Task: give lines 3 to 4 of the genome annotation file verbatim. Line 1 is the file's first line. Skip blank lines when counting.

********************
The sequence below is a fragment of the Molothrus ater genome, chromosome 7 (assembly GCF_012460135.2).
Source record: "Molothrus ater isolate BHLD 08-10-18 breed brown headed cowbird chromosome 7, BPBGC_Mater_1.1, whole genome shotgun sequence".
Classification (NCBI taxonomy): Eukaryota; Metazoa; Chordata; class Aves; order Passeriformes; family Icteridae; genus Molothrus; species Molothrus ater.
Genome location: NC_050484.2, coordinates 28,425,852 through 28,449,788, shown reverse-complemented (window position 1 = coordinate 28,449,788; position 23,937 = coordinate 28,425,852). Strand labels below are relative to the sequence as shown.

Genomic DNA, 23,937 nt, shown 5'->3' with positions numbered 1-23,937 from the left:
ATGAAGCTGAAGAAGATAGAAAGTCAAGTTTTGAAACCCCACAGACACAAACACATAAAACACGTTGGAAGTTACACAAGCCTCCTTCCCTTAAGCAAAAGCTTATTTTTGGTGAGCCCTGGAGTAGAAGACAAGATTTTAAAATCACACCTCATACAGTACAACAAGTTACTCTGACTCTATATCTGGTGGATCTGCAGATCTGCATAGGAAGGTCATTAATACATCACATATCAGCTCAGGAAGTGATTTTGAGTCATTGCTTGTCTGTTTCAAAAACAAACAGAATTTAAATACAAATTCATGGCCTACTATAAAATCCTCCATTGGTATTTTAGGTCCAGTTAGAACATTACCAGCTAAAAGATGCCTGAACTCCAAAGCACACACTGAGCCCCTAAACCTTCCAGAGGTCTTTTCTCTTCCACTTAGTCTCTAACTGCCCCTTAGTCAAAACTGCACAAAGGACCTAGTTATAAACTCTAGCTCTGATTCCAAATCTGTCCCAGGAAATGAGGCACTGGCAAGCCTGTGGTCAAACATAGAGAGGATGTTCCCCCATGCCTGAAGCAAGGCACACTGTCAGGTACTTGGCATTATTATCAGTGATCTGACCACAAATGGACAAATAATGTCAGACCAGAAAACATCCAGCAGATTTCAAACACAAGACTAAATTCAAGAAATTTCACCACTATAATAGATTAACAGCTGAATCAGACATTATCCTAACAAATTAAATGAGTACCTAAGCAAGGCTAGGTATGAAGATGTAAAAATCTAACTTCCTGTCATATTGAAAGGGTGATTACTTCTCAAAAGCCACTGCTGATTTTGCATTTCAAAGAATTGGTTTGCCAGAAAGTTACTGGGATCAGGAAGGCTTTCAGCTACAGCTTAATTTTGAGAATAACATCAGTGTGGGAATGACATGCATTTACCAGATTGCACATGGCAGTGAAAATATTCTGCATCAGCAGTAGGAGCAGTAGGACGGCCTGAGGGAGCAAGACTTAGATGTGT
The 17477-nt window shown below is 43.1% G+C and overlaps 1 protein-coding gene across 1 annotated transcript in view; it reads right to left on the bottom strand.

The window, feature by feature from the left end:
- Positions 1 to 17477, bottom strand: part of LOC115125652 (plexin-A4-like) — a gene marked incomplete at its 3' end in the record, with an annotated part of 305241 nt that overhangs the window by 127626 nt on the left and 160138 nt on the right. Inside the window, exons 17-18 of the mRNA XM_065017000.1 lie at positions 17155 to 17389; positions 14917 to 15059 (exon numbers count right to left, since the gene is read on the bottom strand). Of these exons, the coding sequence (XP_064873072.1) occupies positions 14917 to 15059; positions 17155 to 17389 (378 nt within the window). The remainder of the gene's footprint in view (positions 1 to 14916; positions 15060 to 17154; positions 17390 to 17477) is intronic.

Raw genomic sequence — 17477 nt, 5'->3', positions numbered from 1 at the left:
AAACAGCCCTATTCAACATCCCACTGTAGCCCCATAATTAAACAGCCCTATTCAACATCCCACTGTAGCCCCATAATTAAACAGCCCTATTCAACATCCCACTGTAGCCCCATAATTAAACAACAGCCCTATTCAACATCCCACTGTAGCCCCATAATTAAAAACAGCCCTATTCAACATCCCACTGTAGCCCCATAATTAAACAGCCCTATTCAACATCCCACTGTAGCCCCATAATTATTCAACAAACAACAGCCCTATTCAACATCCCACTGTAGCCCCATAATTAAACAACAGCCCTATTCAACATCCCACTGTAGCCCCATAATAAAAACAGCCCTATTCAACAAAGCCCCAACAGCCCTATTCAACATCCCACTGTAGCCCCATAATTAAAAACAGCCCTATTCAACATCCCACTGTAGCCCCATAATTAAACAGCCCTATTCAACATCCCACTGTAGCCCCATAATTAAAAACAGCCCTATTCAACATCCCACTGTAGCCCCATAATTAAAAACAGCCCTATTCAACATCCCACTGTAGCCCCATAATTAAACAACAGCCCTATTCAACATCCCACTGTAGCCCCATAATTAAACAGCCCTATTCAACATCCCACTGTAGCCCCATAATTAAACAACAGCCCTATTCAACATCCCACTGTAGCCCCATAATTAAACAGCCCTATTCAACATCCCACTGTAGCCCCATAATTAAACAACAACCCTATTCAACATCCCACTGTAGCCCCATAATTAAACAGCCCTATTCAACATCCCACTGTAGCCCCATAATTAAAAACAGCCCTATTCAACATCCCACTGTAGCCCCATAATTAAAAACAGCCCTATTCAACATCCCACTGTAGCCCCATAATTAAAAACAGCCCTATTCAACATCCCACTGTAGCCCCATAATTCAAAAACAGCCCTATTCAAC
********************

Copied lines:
Classification (NCBI taxonomy): Eukaryota; Metazoa; Chordata; class Aves; order Passeriformes; family Icteridae; genus Molothrus; species Molothrus ater.
Genome location: NC_050484.2, coordinates 28,425,852 through 28,449,788, shown reverse-complemented (window position 1 = coordinate 28,449,788; position 23,937 = coordinate 28,425,852). Strand labels below are relative to the sequence as shown.